Antigone could not live her life suffering because of her brother, therefore she withdrew the punishment, which led to her taking her own life because she was not able to honor her brother in a proper burial. Not only did Antigone die for what she believed what right, but she sacrificed her own life for the gods’ law. Divine law vs. man’s law and the “place” of women are two of the many main themes of Antigone. The theme divine law vs. man’s law is brought up when Antigone had asked
Medea was a priestess which made her familiar with the concept of sacrifice. At the point of time when she killed her children, she was not a mother but solely a priestess. This portrays Euripedes’ belief that victims who are betrayed turn against their tormentor and everything related to their tormentor. Even though Medea wins over Jason by filling it with pain and sorrow, she does lose a lot. The phrase “Medea why lie down with death?” shows Medea’s desire to exchange her marriage bed with a death bed due to the intense pain she went through.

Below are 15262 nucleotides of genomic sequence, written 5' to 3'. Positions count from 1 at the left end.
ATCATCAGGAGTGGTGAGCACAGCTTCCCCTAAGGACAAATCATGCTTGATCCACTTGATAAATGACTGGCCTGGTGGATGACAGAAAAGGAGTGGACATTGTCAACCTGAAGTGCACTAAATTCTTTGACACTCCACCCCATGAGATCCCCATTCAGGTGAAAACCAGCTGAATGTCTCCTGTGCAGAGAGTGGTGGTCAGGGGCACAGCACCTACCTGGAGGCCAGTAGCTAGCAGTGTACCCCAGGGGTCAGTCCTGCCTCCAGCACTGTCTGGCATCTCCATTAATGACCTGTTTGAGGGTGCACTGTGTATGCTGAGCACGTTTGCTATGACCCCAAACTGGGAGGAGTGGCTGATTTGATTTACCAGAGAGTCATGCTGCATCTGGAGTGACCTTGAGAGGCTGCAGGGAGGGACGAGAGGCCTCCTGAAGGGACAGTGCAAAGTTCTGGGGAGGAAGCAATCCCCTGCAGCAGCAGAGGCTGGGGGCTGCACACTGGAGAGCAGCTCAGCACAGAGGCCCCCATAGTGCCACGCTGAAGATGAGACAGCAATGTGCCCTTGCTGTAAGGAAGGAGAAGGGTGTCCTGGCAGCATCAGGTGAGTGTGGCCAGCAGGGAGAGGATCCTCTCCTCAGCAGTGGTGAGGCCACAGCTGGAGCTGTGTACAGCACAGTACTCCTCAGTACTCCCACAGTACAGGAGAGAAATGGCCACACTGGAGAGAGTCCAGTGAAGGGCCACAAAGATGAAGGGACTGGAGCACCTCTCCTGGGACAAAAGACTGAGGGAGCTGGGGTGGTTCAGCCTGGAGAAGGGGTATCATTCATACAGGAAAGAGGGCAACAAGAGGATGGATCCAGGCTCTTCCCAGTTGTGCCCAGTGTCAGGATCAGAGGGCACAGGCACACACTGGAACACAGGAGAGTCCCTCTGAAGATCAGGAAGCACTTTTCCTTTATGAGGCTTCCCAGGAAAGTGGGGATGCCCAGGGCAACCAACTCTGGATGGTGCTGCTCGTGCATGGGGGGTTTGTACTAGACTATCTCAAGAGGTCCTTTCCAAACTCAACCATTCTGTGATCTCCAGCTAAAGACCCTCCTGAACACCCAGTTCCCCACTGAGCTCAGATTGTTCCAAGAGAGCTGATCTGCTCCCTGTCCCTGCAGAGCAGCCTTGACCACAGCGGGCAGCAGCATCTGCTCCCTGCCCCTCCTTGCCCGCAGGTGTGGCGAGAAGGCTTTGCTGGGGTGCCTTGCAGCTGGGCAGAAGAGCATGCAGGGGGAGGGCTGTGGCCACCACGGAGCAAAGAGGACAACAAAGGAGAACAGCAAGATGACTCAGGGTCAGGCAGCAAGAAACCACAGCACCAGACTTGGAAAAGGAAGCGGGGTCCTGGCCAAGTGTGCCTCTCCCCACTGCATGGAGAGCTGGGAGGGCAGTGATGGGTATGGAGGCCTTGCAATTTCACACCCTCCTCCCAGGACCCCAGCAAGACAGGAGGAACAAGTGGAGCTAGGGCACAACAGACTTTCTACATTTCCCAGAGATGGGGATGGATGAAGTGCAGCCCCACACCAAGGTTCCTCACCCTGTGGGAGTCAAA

These visions make her believe she has blood on her hands that can’t was off, symbolizing what’s done cannot be undone. Furthermore, she started fearing for her life after Macbeth has sent murders to kill Lady Macduff and her children “Thane of Fife had a wife, where is she now?” (Act 5 Scene 1). The reason being is because Macduff betrayed Macbeth who flees to England. She wasn’t able to deal with it no more and her solution was death. In the end, Lady Macbeth succumbed to her guilt and choose
Moreover, there were people and even gods that believed in her. After Antigone died, Ismene thought that she died fighting against Creon and must get the same respectful burial just like their brother Polynices. Even gods believed in her that they sent their prophet Tiresias to warn Creon to change his thought. Sophocles’ Antigone is a very confusing play because you can’t be sure if the tragic hero is Antigone or Creon. There are some opinions about that the real tragic hero is Creon because he fits in the conditions.